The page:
The costs of these schools are astronmicaly much higher (and going up each year) then the charedei schools.

Bottom line, there is no option unless your'e willing to send your kids to public schools.

SephardiLady said...

does this mean we can look forward to a series of posts on the yu tuition crisis as well? (:

That is why I said "if possible." At this point I don't see 13 years of private schooling + 4 more years of private undergrad + (possibly) grad school as an option sadly enough.

Mike S. said...

The standard for being "Dan l'chaf zechut" is in Shabbat, 127a. We need not go nearly to the extent of the worker in that Gemarra, to judge the Rabbi more favorably here. This seems to have begun as a private exchange between a Rabbi and his student, so we can assume the Rabbi was trying to give mussar to his talmid, who he seems to feel isn't learning enough, rather than a general proclamaition about the value of the working world.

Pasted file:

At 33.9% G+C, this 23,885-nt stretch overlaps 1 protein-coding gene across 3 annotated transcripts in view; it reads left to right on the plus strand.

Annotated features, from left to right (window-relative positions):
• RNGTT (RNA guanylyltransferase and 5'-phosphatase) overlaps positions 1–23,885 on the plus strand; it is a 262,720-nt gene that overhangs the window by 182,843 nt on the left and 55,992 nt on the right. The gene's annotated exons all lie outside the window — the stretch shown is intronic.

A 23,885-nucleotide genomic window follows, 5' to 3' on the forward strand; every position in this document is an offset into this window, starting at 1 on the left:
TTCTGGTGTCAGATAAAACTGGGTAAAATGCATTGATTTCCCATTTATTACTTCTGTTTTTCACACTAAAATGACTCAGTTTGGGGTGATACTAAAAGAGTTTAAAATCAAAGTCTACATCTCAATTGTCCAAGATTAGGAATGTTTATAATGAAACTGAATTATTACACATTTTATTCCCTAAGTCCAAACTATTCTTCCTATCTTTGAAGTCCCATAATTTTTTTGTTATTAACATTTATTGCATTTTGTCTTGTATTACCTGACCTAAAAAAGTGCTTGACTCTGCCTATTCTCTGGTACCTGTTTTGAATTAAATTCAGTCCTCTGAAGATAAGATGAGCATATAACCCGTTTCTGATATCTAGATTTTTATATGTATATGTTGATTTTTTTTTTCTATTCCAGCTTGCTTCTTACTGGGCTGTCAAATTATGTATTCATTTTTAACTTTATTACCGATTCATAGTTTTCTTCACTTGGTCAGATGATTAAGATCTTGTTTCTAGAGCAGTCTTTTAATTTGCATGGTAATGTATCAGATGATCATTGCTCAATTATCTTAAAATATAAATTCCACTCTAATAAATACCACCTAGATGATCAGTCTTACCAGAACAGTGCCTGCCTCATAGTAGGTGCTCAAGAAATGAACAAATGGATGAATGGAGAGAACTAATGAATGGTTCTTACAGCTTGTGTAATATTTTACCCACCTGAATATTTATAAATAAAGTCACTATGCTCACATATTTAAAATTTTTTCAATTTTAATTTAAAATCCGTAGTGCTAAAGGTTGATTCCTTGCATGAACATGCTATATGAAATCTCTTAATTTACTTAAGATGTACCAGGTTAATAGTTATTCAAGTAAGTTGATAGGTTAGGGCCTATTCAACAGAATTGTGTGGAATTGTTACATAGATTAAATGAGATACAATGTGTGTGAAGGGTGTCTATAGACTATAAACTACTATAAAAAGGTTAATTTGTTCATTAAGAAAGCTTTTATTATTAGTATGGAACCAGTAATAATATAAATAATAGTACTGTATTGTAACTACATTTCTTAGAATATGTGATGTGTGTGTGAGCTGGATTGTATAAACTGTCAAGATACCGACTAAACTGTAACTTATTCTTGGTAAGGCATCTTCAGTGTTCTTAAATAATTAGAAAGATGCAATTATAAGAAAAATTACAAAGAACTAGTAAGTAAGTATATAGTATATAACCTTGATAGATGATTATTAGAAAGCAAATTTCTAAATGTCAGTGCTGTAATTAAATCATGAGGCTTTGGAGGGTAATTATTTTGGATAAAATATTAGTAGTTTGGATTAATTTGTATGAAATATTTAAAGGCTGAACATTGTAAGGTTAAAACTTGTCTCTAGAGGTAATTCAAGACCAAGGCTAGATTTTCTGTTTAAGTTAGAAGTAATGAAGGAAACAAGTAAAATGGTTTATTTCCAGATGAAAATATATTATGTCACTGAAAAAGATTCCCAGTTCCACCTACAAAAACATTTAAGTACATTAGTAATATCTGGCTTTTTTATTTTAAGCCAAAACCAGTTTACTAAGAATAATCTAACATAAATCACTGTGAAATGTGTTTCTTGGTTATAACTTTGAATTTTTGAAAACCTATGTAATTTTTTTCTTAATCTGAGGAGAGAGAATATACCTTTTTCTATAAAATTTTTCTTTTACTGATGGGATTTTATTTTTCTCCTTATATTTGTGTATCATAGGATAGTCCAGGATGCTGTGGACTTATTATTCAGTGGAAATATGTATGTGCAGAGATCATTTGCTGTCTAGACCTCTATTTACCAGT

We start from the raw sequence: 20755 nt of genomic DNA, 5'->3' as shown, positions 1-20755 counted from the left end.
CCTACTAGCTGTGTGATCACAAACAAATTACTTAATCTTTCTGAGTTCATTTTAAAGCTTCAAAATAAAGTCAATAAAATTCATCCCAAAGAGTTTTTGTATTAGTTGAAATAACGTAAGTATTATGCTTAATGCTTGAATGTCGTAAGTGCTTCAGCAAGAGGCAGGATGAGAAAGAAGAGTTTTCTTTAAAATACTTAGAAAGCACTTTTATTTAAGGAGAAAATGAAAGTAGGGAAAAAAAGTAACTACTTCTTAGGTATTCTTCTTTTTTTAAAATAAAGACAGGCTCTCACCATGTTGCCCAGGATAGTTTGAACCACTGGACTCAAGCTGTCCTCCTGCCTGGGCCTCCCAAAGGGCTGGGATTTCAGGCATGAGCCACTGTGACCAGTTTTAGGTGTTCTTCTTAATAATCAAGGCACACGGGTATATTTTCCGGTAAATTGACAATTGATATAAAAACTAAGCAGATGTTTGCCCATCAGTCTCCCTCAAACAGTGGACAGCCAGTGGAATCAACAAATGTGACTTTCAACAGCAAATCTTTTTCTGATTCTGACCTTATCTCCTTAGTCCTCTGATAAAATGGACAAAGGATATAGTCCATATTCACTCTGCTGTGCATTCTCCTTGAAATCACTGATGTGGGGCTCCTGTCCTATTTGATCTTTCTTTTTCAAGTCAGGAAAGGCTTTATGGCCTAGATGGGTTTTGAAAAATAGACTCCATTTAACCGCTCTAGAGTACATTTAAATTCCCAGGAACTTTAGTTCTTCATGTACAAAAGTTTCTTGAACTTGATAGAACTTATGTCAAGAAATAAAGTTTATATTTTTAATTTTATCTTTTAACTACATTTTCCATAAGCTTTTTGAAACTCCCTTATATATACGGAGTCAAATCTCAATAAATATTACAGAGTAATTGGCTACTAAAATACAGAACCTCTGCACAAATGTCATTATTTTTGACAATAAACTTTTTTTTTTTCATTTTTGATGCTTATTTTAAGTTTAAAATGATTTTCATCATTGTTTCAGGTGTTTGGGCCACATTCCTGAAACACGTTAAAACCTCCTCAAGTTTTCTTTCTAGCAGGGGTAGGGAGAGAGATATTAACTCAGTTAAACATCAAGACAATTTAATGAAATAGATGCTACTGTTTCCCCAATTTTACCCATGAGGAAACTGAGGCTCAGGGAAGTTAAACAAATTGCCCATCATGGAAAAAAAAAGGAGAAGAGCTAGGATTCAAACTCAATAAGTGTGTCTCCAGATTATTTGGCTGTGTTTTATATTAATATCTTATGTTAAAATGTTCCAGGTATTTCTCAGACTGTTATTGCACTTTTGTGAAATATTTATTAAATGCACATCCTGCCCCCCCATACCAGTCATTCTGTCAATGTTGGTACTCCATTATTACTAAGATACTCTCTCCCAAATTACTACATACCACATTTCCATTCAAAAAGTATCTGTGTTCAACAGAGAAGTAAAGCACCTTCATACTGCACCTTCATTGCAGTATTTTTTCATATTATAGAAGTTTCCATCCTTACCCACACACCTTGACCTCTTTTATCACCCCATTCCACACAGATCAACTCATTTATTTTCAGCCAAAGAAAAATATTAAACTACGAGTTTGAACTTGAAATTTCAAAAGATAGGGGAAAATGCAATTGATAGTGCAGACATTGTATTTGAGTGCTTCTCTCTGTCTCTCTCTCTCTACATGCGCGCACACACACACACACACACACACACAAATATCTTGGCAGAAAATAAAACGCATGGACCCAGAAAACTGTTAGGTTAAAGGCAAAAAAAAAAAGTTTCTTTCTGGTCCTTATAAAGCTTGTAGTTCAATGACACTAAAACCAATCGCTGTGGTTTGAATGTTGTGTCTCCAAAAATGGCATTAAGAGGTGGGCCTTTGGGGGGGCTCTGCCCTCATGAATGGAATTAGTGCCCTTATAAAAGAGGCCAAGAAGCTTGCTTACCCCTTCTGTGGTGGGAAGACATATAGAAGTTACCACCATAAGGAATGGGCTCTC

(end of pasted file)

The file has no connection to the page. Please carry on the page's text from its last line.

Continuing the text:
If the latter were intended it would seem very difficult if not impossible impossible to square with the numerous ma'amarei Chazal praising those who support themselves by honest effort.

onlyajew said...

This goes to the heart of the first blog on my site onlyajew.blogspot.com...Rabbis such as this one are lost in an abyss of enablers....if it sounds frummer....read on...